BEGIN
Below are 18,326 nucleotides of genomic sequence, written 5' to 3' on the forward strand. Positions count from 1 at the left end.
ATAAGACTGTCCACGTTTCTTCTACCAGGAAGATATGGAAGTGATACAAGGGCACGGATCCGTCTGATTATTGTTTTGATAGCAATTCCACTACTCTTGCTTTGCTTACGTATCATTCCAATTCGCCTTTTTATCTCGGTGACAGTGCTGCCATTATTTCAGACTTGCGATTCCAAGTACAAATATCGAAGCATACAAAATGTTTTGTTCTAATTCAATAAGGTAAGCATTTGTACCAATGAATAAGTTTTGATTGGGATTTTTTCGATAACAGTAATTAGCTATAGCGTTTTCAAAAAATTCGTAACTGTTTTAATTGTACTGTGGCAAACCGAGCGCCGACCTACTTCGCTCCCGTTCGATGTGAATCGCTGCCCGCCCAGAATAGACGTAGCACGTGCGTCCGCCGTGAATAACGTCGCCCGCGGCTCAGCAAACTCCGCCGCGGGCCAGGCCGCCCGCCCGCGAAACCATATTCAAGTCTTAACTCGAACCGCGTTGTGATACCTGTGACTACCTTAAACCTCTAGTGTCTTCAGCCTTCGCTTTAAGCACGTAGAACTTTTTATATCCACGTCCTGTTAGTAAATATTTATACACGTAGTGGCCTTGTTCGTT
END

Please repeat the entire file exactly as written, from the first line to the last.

Below are 18,326 nucleotides of genomic sequence, written 5' to 3' on the forward strand. Positions count from 1 at the left end.
ATAAGACTGTCCACGTTTCTTCTACCAGGAAGATATGGAAGTGATACAAGGGCACGGATCCGTCTGATTATTGTTTTGATAGCAATTCCACTACTCTTGCTTTGCTTACGTATCATTCCAATTCGCCTTTTTATCTCGGTGACAGTGCTGCCATTATTTCAGACTTGCGATTCCAAGTACAAATATCGAAGCATACAAAATGTTTTGTTCTAATTCAATAAGGTAAGCATTTGTACCAATGAATAAGTTTTGATTGGGATTTTTTCGATAACAGTAATTAGCTATAGCGTTTTCAAAAAATTCGTAACTGTTTTAATTGTACTGTGGCAAACCGAGCGCCGACCTACTTCGCTCCCGTTCGATGTGAATCGCTGCCCGCCCAGAATAGACGTAGCACGTGCGTCCGCCGTGAATAACGTCGCCCGCGGCTCAGCAAACTCCGCCGCGGGCCAGGCCGCCCGCCCGCGAAACCATATTCAAGTCTTAACTCGAACCGCGTTGTGATACCTGTGACTACCTTAAACCTCTAGTGTCTTCAGCCTTCGCTTTAAGCACGTAGAACTTTTTATATCCACGTCCTGTTAGTAAATATTTATACACGTAGTGGCCTTGTTCGTT